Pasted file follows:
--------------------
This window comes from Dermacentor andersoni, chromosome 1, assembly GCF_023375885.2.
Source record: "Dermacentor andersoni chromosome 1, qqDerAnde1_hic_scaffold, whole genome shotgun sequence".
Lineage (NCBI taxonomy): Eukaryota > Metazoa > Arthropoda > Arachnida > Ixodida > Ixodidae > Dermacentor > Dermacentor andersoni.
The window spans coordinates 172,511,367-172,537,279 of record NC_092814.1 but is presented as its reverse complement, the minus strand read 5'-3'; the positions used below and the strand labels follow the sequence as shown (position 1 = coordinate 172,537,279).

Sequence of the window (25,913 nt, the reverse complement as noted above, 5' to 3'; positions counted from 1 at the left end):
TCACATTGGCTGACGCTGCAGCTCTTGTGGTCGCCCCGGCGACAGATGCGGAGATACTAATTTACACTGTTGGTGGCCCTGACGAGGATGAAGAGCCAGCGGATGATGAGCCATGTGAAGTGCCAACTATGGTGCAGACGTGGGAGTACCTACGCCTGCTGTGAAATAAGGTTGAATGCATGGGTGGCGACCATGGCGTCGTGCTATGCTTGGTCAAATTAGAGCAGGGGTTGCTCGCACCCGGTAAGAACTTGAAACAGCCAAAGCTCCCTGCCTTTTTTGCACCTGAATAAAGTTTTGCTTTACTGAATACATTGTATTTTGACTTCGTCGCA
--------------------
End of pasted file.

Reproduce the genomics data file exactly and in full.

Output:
This window comes from Dermacentor andersoni, chromosome 1, assembly GCF_023375885.2.
Source record: "Dermacentor andersoni chromosome 1, qqDerAnde1_hic_scaffold, whole genome shotgun sequence".
Lineage (NCBI taxonomy): Eukaryota > Metazoa > Arthropoda > Arachnida > Ixodida > Ixodidae > Dermacentor > Dermacentor andersoni.
The window spans coordinates 172,511,367-172,537,279 of record NC_092814.1 but is presented as its reverse complement, the minus strand read 5'-3'; the positions used below and the strand labels follow the sequence as shown (position 1 = coordinate 172,537,279).

Sequence of the window (25,913 nt, the reverse complement as noted above, 5' to 3'; positions counted from 1 at the left end):
TCACATTGGCTGACGCTGCAGCTCTTGTGGTCGCCCCGGCGACAGATGCGGAGATACTAATTTACACTGTTGGTGGCCCTGACGAGGATGAAGAGCCAGCGGATGATGAGCCATGTGAAGTGCCAACTATGGTGCAGACGTGGGAGTACCTACGCCTGCTGTGAAATAAGGTTGAATGCATGGGTGGCGACCATGGCGTCGTGCTATGCTTGGTCAAATTAGAGCAGGGGTTGCTCGCACCCGGTAAGAACTTGAAACAGCCAAAGCTCCCTGCCTTTTTTGCACCTGAATAAAGTTTTGCTTTACTGAATACATTGTATTTTGACTTCGTCGCA